Vallco Town Center, Cupertino

The owner of the nearly-vacant Vallco Shopping Mall had sought approval of a development at the site for nearly 6 years.  Several years of vigorous opposition had stalled the specific plan that would have allowed for the renovation of the property.  In April 2018, the project sponsors took a different approach and revamped the project to utilize SB 35 streamlining.  The revised project reduces the office area from 2.4 million to 1.8 million square feet, reduces retail from 640,000 square feet to 400,000 square feet, and increases housing units from 800 units to 2,402 units, of which 50% will be affordable to households earning less than 80% AMI.

681 Florida Street, San Francisco

As a result of a market-rate housing development next door, the city became the owner of this parcel which it would develop into a 100% affordable housing development.  The city chose two affordable housing groups to develop the project, one of whom actively opposed passage of SB 35 before it became law.  However, as the two groups moved forward with the project it became apparent that the normal approval process would be time consuming and uncertain, preventing them from bringing the project to market as quickly as they hoped.  In April 2018, the groups chose to reformulate their proposed development at the site to proceed under SB 35 and the State Density Bonus Law, which they expect will allow a 130-unit project where normally only 86-units would have been possible.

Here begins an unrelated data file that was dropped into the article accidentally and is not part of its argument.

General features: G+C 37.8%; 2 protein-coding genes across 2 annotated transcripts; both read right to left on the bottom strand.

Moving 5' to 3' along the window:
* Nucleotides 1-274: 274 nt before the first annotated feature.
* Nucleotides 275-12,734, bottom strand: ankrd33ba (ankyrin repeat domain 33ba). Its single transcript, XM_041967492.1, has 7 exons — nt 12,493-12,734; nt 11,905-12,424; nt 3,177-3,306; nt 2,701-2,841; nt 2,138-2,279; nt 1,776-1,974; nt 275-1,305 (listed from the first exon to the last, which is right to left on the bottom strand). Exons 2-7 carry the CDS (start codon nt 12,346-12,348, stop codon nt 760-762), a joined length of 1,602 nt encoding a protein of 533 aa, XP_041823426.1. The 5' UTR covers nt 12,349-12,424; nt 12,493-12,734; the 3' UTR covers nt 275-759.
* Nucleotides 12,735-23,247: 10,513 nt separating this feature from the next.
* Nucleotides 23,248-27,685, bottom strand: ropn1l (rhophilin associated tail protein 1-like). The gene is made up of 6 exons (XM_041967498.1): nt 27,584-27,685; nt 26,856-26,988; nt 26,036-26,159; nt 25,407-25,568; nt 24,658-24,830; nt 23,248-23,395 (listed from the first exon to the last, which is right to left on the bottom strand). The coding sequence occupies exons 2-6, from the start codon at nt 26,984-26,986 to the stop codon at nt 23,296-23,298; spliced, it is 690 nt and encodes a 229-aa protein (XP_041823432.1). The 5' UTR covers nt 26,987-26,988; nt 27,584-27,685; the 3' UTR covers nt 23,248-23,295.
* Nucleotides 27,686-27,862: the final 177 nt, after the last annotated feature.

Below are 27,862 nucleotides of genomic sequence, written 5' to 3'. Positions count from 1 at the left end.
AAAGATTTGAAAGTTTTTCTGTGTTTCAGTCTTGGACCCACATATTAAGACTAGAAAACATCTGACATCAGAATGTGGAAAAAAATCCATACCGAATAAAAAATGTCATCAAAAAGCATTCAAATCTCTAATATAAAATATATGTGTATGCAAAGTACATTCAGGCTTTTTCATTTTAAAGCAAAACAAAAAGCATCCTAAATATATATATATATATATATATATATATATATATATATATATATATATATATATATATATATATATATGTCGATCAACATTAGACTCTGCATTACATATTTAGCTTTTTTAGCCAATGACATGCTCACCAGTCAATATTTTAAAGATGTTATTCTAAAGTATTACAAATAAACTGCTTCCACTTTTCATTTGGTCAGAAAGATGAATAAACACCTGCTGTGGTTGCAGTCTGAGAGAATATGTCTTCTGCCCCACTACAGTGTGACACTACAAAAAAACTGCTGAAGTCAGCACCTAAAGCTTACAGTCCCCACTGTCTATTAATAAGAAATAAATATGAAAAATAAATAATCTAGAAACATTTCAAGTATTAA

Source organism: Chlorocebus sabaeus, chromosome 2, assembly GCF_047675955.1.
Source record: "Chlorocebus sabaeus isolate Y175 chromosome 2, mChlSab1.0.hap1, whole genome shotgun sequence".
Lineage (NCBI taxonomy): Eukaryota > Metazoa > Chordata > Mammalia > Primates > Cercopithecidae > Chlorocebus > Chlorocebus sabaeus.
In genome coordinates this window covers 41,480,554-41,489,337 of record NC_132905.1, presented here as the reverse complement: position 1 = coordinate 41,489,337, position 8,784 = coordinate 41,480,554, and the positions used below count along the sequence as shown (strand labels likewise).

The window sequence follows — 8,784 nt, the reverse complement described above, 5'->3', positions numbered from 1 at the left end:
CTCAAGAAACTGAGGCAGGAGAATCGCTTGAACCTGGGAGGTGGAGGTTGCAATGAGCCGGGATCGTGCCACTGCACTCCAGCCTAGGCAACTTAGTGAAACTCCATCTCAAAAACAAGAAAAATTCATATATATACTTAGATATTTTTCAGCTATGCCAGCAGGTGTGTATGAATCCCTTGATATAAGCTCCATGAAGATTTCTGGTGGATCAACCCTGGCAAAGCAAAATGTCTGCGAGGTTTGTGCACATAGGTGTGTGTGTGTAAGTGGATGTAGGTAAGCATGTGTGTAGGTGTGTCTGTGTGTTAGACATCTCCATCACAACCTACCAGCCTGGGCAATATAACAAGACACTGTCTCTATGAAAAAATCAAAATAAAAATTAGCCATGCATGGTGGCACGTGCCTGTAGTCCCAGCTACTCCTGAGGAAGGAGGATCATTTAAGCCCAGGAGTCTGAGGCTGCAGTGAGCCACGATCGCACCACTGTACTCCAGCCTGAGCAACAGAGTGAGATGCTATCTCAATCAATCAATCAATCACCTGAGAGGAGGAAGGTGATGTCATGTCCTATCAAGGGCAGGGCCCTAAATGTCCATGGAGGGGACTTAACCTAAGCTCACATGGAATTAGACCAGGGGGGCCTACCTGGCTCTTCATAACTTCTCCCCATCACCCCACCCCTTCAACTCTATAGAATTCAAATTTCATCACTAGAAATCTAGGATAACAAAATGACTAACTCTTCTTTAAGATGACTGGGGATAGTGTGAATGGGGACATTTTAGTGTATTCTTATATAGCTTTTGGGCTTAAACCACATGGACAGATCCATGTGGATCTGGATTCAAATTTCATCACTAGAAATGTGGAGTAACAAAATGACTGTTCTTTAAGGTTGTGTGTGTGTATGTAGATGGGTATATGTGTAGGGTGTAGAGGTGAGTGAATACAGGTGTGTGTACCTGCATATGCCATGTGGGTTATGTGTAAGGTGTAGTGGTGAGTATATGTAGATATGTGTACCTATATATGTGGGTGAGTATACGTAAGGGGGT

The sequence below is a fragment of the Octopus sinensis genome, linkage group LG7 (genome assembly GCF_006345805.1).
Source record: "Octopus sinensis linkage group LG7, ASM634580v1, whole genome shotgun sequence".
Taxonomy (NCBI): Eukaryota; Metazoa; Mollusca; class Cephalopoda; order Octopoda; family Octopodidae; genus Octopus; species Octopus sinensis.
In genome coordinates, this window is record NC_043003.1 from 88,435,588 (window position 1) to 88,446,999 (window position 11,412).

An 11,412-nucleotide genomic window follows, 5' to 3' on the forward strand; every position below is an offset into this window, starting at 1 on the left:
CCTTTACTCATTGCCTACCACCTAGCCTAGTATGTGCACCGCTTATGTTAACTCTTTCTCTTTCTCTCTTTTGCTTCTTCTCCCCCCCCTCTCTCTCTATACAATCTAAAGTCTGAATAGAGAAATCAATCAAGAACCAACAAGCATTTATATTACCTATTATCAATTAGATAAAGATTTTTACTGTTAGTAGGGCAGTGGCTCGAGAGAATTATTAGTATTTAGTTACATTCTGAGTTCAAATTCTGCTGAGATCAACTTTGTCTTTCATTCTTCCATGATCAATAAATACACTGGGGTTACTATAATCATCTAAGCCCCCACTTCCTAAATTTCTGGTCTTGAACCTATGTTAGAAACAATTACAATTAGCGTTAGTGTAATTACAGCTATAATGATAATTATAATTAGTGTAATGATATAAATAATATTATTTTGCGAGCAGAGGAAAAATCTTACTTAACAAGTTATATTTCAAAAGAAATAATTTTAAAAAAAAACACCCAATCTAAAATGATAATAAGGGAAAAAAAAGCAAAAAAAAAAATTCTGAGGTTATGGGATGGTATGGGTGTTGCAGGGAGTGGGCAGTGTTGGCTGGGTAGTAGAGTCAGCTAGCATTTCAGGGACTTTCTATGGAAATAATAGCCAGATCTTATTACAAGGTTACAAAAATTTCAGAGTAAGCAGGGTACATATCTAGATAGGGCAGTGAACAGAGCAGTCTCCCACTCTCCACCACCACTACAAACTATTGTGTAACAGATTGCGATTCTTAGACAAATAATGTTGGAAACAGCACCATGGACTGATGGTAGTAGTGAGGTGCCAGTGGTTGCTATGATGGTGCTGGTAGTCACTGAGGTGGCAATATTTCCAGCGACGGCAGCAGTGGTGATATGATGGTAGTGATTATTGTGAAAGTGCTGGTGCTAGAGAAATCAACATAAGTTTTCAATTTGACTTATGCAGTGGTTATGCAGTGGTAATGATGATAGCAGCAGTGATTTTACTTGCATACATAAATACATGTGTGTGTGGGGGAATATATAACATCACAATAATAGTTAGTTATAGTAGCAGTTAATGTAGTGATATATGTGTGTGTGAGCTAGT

The Future of SB 35

In a statement following yesterday’s committee vote on SB 827, Senator Wiener stated his intention to keep working on the bill and suggested that perhaps it would take more than one legislative session to get the necessary support.  He compared the bill to Governor Brown’s 2016 budget trailer bill that would have streamlined approvals by creating “by right” land use approvals for multifamily, infill housing developments within “transit priority areas” that also include affordable housing.  The Governor’s trailer bill failed when environmental and labor groups walked away from negotiations, but some have speculated that the trailer bill may have paved the way for SB 35 the following year.  Perhaps the ambitious changes that SB 827 proposes will take another legislative session to enact.  However, if SB 827 is coming back next year, the Senator will not only need to persuade the Legislature to pass it, he will also have to persuade a new governor to sign it.

Authored by Reuben, Junius & Rose, LLP  Attorney, Matthew Visick

The issues discussed in this update are not intended to be legal advice and no attorney-client relationship is established with the recipient.  Readers should consult with legal counsel before relying on any of the information contained herein.  Reuben, Junius & Rose, LLP is a full-service real estate law firm.  We specialize in land use, development, and entitlement law. We also provide a wide range of transactional services, including leasing, acquisitions and sales, formation of limited liability companies and other entities, lending/workout assistance, subdivision, and condominium work.